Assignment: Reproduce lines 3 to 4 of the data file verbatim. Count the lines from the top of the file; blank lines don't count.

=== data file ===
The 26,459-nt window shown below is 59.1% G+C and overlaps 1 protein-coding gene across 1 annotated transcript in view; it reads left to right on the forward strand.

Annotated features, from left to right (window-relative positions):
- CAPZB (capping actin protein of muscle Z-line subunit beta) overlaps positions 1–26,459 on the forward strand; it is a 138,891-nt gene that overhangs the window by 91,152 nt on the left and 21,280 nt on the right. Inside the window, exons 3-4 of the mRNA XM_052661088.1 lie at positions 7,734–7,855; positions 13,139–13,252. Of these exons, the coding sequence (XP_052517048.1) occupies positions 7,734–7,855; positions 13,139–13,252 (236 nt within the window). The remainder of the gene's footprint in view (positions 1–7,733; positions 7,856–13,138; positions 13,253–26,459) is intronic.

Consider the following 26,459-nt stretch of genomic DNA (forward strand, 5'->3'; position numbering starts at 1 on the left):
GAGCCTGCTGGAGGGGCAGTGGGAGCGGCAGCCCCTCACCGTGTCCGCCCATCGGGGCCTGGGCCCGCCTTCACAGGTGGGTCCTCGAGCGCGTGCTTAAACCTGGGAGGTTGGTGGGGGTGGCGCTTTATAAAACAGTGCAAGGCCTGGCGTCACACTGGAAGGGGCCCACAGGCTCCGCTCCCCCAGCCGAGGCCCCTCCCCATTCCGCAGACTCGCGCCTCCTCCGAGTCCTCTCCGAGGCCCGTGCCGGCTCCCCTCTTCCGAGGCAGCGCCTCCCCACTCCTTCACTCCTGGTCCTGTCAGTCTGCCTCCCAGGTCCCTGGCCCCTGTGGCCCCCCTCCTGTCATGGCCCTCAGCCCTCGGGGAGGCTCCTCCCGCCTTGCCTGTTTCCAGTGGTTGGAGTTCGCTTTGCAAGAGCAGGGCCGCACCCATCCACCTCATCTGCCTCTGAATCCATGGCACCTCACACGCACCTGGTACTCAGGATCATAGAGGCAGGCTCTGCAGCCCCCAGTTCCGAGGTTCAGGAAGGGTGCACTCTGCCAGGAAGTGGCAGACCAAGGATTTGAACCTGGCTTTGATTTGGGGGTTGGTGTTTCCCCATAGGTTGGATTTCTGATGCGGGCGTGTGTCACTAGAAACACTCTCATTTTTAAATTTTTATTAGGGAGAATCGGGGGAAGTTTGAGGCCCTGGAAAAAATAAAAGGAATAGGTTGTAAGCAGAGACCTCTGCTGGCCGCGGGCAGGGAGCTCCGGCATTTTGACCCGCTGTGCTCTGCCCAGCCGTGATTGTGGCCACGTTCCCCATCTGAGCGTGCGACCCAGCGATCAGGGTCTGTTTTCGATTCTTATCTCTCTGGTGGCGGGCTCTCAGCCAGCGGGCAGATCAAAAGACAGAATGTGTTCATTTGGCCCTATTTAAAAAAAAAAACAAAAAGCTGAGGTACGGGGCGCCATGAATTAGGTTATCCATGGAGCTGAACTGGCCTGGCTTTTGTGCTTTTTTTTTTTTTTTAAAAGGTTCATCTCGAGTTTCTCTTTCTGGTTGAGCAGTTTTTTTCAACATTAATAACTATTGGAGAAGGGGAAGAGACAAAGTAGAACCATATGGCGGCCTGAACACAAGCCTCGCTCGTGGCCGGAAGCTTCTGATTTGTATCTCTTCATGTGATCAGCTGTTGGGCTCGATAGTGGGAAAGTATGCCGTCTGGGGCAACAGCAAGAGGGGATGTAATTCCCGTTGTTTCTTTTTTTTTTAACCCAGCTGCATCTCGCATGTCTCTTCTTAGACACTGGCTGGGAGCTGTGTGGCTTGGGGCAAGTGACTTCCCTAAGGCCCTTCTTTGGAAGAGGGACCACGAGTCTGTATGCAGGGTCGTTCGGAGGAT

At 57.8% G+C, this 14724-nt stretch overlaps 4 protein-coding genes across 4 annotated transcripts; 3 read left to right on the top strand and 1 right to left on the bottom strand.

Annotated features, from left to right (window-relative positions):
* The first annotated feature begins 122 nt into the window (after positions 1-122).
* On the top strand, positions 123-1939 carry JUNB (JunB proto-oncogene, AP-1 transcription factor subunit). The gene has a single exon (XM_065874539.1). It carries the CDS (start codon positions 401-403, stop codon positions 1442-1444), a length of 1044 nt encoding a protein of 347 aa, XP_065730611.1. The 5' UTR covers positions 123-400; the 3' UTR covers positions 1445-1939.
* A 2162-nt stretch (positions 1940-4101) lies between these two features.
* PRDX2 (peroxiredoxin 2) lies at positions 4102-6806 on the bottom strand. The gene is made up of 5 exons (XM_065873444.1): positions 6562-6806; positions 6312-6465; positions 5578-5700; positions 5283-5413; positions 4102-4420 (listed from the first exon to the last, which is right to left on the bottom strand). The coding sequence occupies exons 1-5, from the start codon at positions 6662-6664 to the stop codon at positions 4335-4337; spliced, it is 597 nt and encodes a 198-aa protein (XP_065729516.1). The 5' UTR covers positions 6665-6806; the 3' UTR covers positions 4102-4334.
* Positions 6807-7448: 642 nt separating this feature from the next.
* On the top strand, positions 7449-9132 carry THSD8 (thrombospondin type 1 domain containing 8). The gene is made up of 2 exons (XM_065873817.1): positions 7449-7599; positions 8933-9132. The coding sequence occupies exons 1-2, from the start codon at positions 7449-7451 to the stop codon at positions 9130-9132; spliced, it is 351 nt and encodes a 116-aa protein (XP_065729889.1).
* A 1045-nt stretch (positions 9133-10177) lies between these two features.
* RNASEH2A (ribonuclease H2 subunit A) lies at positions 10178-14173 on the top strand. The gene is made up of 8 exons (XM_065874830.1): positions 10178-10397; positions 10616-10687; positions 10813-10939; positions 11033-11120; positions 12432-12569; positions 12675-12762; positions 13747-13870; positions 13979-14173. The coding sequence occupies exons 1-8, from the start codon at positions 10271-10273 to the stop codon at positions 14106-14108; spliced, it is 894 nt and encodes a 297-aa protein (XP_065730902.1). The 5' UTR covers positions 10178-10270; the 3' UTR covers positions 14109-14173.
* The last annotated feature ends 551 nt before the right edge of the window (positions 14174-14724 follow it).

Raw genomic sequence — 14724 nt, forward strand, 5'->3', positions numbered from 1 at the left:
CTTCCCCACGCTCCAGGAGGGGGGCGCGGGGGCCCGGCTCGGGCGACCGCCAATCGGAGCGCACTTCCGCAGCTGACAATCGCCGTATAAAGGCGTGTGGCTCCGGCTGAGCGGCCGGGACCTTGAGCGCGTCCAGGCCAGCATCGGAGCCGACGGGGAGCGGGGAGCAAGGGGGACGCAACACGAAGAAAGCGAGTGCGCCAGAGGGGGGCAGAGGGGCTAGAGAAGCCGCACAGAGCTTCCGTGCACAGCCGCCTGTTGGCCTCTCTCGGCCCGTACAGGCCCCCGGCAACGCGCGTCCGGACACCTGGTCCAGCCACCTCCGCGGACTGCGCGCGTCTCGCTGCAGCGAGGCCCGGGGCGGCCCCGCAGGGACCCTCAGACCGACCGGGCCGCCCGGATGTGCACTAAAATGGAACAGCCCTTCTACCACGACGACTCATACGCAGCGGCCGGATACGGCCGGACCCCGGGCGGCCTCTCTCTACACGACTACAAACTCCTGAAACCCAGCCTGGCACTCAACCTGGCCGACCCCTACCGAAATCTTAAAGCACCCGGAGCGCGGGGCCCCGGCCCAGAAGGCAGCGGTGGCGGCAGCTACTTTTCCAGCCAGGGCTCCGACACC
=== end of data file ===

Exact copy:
- CAPZB (capping actin protein of muscle Z-line subunit beta) overlaps positions 1–26,459 on the forward strand; it is a 138,891-nt gene that overhangs the window by 91,152 nt on the left and 21,280 nt on the right. Inside the window, exons 3-4 of the mRNA XM_052661088.1 lie at positions 7,734–7,855; positions 13,139–13,252. Of these exons, the coding sequence (XP_052517048.1) occupies positions 7,734–7,855; positions 13,139–13,252 (236 nt within the window). The remainder of the gene's footprint in view (positions 1–7,733; positions 7,856–13,138; positions 13,253–26,459) is intronic.

Consider the following 26,459-nt stretch of genomic DNA (forward strand, 5'->3'; position numbering starts at 1 on the left):